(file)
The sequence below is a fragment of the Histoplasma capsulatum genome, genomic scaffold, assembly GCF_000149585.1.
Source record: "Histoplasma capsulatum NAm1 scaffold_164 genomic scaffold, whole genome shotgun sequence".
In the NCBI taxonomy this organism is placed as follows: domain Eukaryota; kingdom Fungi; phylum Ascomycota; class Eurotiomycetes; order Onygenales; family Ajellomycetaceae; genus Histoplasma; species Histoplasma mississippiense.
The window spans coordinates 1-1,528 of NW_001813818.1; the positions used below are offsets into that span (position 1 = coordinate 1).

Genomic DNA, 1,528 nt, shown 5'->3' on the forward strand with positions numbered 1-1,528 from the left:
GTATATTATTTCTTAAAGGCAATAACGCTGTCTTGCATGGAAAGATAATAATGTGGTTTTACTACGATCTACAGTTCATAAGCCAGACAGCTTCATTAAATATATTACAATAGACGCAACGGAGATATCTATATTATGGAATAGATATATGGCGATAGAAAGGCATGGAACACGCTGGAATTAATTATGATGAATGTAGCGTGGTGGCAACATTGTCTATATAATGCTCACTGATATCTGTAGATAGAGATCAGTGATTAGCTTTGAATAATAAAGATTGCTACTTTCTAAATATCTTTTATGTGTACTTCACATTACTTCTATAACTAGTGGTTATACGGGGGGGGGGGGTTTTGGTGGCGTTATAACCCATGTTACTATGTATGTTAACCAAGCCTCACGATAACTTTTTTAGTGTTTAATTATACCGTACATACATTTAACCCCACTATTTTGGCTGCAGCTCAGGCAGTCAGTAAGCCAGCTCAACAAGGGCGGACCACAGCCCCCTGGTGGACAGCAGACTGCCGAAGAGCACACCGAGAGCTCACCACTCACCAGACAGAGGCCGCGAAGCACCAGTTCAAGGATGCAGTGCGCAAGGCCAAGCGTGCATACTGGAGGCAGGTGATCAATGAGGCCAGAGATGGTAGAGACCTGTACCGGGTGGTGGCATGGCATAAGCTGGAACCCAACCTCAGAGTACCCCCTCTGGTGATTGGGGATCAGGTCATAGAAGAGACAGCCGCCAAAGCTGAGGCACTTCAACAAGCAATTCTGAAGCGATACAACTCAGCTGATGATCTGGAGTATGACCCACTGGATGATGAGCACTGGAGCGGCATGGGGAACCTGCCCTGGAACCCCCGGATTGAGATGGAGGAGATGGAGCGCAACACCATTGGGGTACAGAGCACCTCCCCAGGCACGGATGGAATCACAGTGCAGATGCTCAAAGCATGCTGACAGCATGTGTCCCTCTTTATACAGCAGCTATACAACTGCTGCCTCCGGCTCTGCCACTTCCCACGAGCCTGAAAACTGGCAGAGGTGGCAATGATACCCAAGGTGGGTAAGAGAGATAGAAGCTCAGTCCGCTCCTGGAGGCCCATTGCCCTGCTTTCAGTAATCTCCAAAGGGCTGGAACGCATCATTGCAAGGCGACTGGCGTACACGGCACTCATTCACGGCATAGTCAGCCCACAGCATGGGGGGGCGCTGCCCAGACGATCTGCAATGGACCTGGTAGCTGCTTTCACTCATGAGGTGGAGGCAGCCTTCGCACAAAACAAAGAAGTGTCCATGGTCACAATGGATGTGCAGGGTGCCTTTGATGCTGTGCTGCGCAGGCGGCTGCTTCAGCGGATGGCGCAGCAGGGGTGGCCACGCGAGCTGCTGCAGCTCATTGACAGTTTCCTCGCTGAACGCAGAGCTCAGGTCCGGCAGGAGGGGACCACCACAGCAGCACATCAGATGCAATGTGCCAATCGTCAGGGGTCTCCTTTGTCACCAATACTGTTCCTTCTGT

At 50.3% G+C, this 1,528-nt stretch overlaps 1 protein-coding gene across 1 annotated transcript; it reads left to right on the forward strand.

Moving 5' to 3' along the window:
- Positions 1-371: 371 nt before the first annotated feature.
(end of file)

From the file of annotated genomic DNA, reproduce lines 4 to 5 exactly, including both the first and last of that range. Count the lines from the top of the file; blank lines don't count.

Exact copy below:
The window spans coordinates 1-1,528 of NW_001813818.1; the positions used below are offsets into that span (position 1 = coordinate 1).

Genomic DNA, 1,528 nt, shown 5'->3' on the forward strand with positions numbered 1-1,528 from the left: